I Can't Sleep

on August 11, 1995 by Estep Nagy
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   As directed by Claire Denis, "I Can't Sleep" ("J'ai Pas Sommeil") is a distinguished member of the French tradition of loose narrative, a style defined for many people by Eric Rohmer but used distinctively and to advantage by Denis (best known stateside for "Chocolat").
   To summarize this film is to sketch the outlines of this particular school: A series of characters, generally related more by location than by anything else, briefly intersect one another's lives and as quickly disappear again. In this case, it's a young female emigre, her elderly aunt, a dancer/hustler/murderer of octogenarians, a father and his child, and the doyenne of a low-rent hotel. Character is revealed mostly through the brief interactions of these not-quite strangers; the minute gesture becomes of paramount importance.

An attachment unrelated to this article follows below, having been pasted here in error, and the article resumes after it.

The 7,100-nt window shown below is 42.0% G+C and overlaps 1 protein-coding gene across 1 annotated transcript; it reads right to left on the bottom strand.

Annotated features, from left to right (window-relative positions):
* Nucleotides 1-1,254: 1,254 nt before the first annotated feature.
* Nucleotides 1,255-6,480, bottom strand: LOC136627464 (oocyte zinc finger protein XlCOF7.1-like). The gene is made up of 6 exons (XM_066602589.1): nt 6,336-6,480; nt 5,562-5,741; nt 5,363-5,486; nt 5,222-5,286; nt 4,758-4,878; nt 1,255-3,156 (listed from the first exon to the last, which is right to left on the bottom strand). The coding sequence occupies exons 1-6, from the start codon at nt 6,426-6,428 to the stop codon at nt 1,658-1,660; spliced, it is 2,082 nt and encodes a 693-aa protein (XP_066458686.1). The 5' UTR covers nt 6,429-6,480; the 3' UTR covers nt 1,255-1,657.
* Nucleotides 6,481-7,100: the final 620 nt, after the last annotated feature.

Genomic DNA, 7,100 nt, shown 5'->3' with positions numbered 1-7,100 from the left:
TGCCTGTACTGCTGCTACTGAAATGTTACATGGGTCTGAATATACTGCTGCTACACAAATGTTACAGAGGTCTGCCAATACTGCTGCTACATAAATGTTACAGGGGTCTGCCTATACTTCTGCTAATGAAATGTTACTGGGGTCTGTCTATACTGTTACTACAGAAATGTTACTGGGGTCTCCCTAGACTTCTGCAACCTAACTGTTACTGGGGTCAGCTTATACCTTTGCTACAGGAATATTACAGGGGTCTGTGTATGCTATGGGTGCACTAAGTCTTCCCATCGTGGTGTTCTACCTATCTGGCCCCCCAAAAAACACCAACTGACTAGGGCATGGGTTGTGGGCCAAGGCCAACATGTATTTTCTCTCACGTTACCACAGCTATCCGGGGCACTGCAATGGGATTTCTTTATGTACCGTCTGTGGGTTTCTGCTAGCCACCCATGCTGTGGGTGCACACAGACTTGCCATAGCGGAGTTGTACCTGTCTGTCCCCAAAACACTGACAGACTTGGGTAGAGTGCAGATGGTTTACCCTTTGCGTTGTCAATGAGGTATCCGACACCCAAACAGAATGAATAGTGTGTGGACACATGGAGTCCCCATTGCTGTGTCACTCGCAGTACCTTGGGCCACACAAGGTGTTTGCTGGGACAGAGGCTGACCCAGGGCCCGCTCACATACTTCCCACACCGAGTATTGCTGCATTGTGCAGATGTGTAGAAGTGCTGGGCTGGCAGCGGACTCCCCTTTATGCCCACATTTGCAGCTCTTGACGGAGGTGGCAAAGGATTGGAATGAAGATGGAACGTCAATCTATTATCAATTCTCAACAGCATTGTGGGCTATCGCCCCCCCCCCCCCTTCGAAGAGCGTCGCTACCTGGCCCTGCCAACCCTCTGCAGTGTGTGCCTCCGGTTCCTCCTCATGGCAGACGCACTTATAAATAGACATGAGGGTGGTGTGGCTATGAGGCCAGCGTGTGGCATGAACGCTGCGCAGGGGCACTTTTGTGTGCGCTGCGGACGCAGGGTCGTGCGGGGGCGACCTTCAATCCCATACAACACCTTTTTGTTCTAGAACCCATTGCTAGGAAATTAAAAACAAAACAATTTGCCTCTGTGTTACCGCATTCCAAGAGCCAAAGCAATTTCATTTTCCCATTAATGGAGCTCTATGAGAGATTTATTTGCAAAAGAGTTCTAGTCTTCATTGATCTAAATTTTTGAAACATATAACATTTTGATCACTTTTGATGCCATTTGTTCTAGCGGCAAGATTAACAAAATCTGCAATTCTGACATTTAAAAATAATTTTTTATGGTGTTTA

As a result, "I Can't Sleep" is dependent on striking the right mood, and as such it's a bit of a gamble. It's a credit to Denis' direction that the gamble succeeds, and that the interior drama of each individual, while not overtly stated, is made palpable and never sentimentalized.    Starring Katerina Golubeva, Richard Courcet and Alex Descas. Directed by Claire Denis. Written by Claire Denis and Jean-Pol Fargeau. Produced by Bruno Pesery. A New Yorker release. Thriller. French-language; subtitled. Unrated. Running time: 110 min.
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